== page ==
Toru Nakamura of the Japan Guide Dog Associations Kanagawa Training Center explains the work of a guide dog: "When guiding a visually impaired person, a guide dog has to look for a route that both the person and the dog can take without obstruction. The dogs main job is to stop when there is some danger, or when there is a step or a change of direction such as a crossroads. The person gives the orders, which the dog must understand and obey. The dog is a form of life support that increases the mobility of people with visual disabilities."
Guide dogs for visually impaired people are well established in society, but support dogs and hearing dogs are new to Japan. Currently, there are only 40 of these animals, and unlike guide dogs, their jobs are not well known. This is particularly true of hearing dogs.
Moto Arima is president of Japan Hearing Dogs for Deaf People, an NPO. She explains, "The hearing dogs function is to help the owner with the sounds that are needed in life. The dog is also expected to protect the owners safety. A person with hearing disabilities has a higher possibility of being left behind in an emergency like a fire there have actually been cases where a person with hearing disabilities has not known that the house next door is on fire, because they have not been able to hear alarms or sirens. The person only knows there is an emergency when the fire fighters enter and tap them on the shoulder. Hearing dogs can alert their owners to such emergencies, and can also attract the attention of other family members if there are any problems."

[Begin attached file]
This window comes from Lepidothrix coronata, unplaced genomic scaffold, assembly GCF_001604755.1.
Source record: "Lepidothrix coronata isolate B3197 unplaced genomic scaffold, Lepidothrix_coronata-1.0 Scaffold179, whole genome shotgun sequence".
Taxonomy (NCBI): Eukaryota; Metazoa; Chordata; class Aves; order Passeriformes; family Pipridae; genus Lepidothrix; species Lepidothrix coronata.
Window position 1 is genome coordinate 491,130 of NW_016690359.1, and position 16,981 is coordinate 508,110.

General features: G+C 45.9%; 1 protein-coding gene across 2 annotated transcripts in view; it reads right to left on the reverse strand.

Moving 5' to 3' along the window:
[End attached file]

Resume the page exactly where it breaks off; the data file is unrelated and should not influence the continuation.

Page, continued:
A New Relationship?
Service dogs are trained by private organizations. Much of the work is carried out by volunteers, such as the basic training for puppies, which is done to let the puppies learn to trust humans and to socialize them prior to the start of the training courses. There is also a need to provide homes for dogs who do not go on to be working dogs after the training, and for dogs who have retired from their working lives. It appears that the number of people involved with service dogs is gradually increasing.
The new law includes an authorization system, under which the Ministry of Health, Labour and Welfare appoints bodies to give official recognition to trained service dogs. This system came into effect in April, so there will soon be certified service dogs working in this country.
In Japan, it has been usual to think of dogs only as pets. The activities
of service dogs are helping to shape a new image of the potential role for dogs in
society. Where such dogs help persons with disabilities they are being seen as part of
those persons rights. Beyond this, though, these dogs are helping to build a new
relationship between people and dogs in society.
|NEWS | POLITICS | DEFENCE | FEATURES | OPINION | BUSINESS | EDITORIAL | CARTOON | SPORTS|